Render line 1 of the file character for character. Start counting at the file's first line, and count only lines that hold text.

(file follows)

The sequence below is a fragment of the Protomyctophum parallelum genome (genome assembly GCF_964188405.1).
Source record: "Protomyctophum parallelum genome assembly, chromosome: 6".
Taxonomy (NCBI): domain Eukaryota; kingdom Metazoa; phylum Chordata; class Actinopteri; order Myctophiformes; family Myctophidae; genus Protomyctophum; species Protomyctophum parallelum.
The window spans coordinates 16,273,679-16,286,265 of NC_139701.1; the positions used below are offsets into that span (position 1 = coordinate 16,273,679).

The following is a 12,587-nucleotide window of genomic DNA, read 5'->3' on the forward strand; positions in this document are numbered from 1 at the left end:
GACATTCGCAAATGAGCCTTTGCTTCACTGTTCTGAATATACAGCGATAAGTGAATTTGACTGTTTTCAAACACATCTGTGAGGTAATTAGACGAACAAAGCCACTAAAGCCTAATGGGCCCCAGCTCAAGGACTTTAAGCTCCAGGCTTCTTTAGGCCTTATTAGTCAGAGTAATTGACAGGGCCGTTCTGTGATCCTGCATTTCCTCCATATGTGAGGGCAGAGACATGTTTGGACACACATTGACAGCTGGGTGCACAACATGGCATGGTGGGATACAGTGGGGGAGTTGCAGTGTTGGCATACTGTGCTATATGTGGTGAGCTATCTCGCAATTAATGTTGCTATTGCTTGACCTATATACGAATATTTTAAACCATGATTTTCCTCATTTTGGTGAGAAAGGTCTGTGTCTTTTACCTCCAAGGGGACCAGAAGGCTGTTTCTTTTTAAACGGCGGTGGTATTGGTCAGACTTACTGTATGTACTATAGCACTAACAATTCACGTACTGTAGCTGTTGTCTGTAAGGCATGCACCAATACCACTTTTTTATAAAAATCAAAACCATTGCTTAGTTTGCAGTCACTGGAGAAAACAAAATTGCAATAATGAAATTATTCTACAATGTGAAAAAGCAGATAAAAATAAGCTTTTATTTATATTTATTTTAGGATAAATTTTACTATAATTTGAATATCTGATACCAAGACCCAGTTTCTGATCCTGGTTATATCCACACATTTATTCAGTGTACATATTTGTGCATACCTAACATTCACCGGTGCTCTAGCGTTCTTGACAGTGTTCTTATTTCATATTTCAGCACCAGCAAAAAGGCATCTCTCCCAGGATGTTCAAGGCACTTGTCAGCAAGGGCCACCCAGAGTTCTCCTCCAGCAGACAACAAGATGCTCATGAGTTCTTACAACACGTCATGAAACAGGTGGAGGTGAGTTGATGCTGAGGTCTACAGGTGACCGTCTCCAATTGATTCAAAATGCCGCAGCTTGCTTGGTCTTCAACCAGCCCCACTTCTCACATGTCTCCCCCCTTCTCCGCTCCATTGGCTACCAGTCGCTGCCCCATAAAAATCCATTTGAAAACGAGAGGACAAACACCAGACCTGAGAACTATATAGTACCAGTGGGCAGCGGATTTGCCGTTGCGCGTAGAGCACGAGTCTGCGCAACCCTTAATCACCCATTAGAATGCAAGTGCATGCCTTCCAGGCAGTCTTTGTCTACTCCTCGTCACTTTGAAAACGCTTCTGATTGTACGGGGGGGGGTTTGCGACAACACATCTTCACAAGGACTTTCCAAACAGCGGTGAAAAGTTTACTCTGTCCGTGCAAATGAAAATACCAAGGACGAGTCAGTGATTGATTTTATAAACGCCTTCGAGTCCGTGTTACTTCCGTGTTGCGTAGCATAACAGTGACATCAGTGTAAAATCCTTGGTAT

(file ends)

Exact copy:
The sequence below is a fragment of the Protomyctophum parallelum genome (genome assembly GCF_964188405.1).